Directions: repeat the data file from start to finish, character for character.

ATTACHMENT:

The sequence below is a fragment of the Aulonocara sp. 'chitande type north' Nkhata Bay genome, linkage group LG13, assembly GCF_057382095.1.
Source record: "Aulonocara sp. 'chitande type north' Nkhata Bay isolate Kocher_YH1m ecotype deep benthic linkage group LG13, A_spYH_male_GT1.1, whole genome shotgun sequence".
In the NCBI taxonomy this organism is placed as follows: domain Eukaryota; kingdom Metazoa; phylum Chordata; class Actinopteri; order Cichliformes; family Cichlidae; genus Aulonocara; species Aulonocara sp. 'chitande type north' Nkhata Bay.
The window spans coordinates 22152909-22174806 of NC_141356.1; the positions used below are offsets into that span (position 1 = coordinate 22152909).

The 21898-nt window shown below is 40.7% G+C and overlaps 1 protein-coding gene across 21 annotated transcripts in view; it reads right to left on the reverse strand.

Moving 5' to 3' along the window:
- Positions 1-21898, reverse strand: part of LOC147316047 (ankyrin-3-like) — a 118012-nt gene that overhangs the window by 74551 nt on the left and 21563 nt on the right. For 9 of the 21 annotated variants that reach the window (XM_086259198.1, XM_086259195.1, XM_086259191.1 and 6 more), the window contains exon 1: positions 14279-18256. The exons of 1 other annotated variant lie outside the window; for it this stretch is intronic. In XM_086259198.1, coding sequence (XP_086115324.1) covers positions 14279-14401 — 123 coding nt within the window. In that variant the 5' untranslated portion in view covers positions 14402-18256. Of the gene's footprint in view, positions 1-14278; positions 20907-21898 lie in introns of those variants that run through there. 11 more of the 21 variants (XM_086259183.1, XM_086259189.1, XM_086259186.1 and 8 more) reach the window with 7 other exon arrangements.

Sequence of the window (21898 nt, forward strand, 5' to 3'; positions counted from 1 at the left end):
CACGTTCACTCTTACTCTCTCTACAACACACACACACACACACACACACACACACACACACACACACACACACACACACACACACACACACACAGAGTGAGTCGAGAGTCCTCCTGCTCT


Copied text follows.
The sequence below is a fragment of the Aulonocara sp. 'chitande type north' Nkhata Bay genome, linkage group LG13, assembly GCF_057382095.1.
Source record: "Aulonocara sp. 'chitande type north' Nkhata Bay isolate Kocher_YH1m ecotype deep benthic linkage group LG13, A_spYH_male_GT1.1, whole genome shotgun sequence".
In the NCBI taxonomy this organism is placed as follows: domain Eukaryota; kingdom Metazoa; phylum Chordata; class Actinopteri; order Cichliformes; family Cichlidae; genus Aulonocara; species Aulonocara sp. 'chitande type north' Nkhata Bay.
The window spans coordinates 22152909-22174806 of NC_141356.1; the positions used below are offsets into that span (position 1 = coordinate 22152909).

The 21898-nt window shown below is 40.7% G+C and overlaps 1 protein-coding gene across 21 annotated transcripts in view; it reads right to left on the reverse strand.

Moving 5' to 3' along the window:
- Positions 1-21898, reverse strand: part of LOC147316047 (ankyrin-3-like) — a 118012-nt gene that overhangs the window by 74551 nt on the left and 21563 nt on the right. For 9 of the 21 annotated variants that reach the window (XM_086259198.1, XM_086259195.1, XM_086259191.1 and 6 more), the window contains exon 1: positions 14279-18256. The exons of 1 other annotated variant lie outside the window; for it this stretch is intronic. In XM_086259198.1, coding sequence (XP_086115324.1) covers positions 14279-14401 — 123 coding nt within the window. In that variant the 5' untranslated portion in view covers positions 14402-18256. Of the gene's footprint in view, positions 1-14278; positions 20907-21898 lie in introns of those variants that run through there. 11 more of the 21 variants (XM_086259183.1, XM_086259189.1, XM_086259186.1 and 8 more) reach the window with 7 other exon arrangements.

Sequence of the window (21898 nt, forward strand, 5' to 3'; positions counted from 1 at the left end):
CACGTTCACTCTTACTCTCTCTACAACACACACACACACACACACACACACACACACACACACACACACACACACACACACACACACACACACAGAGTGAGTCGAGAGTCCTCCTGCTCT